Since arriving in England, not a day has passed that I haven’t examined my surroundings and asked: “Is this really my life?”The days here feel rich in a way I’ve never before experienced.It’s almost as if this place is saturated with the essence of what brings life meaning.
Living in a cross-cultural community certainly has its challenges.We don’t always understand each other–language doesn’t always translate.Personalities and lifestyle quirks sometimes come into conflict.Each day, I interact with people from all over the globe: Holland, Australia, Hungary, Brazil, South Africa, Belarus, the list goes on.Each night, though, I can’t help but give thanks for this colorful collection of people.Despite all our differences, we share one beautiful thing in common: we are all human.
Daily life here is beautiful. The majority of our hours are spent in one of two ways: work or study.
With work, there are all kinds of tasks.Some days, I chop vegetables in the kitchen to help with dinner.Others, I scrub toilets, pull weeds, or fold towels.The best days are when I’m assigned to the library–hours are filled entering books into a digital catalog.Most of the time, work doesn’t seem like work.The tasks may be menial at times, but they are never difficult.Plus, the company is always good.
During study time, we gather in the Bake House, curling up by the fire with our books. I just finished studying direction and calling and am turning my attention to gender studies and women in church. Mixed in is a healthy dose of Ann Lamott, Dorothy Sayers, Charlotte Bronte, and Shakespeare. Some days, I sit at one of the desks by the windows.I listen to recorded lectures, paint, and watch birds playing in the garden.
Life here is slow.We keep ourselves busy, but also stop and rest.During lunch, we ask questions and partake in intentional, meaningful conversation.On our free nights, we enjoy pint (or two) at the local pub.In the evenings, we often play games.Once a week, we watch a film and discuss its relevance.On Mondays, we meditate and pray during a silent lunch featuring beautiful classical music.Sunday nights are my favorites: we have High Tea, which involves a casual meal followed by reading a novel or play together.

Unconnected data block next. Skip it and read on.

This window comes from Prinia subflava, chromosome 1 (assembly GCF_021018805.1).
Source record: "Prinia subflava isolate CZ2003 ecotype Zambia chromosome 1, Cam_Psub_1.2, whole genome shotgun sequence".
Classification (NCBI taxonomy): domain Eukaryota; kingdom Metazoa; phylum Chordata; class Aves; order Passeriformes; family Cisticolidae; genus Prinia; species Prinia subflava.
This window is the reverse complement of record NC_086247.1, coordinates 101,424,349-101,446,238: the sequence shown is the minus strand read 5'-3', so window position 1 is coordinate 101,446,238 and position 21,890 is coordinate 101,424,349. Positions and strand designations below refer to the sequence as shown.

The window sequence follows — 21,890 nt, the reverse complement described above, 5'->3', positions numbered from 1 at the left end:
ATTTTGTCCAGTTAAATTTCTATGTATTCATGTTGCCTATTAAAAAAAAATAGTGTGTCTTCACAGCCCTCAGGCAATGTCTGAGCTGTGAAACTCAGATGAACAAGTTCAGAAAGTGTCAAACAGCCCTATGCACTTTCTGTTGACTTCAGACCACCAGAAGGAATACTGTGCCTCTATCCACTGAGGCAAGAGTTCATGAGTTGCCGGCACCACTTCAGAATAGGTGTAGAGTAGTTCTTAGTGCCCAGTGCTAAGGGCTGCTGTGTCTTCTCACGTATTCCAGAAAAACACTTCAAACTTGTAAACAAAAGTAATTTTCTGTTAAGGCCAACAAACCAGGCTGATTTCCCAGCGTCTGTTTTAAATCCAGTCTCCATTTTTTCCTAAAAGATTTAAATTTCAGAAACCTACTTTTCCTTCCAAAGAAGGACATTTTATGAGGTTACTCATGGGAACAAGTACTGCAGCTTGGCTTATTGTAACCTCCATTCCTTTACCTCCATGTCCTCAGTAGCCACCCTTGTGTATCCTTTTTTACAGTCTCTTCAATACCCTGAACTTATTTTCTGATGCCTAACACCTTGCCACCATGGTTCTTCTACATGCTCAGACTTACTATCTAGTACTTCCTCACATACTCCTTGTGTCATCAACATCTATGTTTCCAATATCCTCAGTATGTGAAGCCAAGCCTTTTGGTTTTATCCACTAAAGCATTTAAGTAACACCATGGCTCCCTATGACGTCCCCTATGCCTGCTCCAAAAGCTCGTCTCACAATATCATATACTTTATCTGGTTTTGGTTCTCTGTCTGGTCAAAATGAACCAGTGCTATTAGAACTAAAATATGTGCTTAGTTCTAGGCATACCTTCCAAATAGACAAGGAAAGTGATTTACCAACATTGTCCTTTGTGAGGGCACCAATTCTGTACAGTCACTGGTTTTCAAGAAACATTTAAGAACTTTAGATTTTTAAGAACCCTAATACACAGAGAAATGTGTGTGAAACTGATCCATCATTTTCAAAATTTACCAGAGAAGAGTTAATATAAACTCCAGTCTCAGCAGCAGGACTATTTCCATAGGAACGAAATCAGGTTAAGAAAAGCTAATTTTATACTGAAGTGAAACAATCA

Each day holds at least one precious moment.Most days have multiple: laughing as you make peanut butter balls in the kitchen, singing hymns together around a piano, soaking in the rare sunlight in the trees as you explore the countryside on one of the local footpaths , holding hands with one of the little girls who live here as you walk home from church.
When you slow down and allow yourself to actually process the beauty of daily life, the riches you discover are breathtaking.Being away from technology has its downs–I would love to better stay in touch with family and friends back home–but I also love it.In a way, life here feels like it’s straight out of a Jane Austen novel (which is helped by the fact that I currently live ten minutes from where she wrote and published most of her works).We delight in the beauty of everyday: going for walks, playing music, making art, reading books that make us think.Interactions are intentional and meaningful–estranged from technology and the fast-paced normal life, our conversations have more depth.
I wish life here could go on forever.I’m thankful that, in many ways, my stay is still just beginning: I’m here until the end of March.But there will come a time when I will have to return to normalcy.I will have to move away from home and actually get a job.My time here, though, is in many ways preparing me for then.Life at L’Abri is in no ways perfect, but it’s a wonderful place to learn how to live.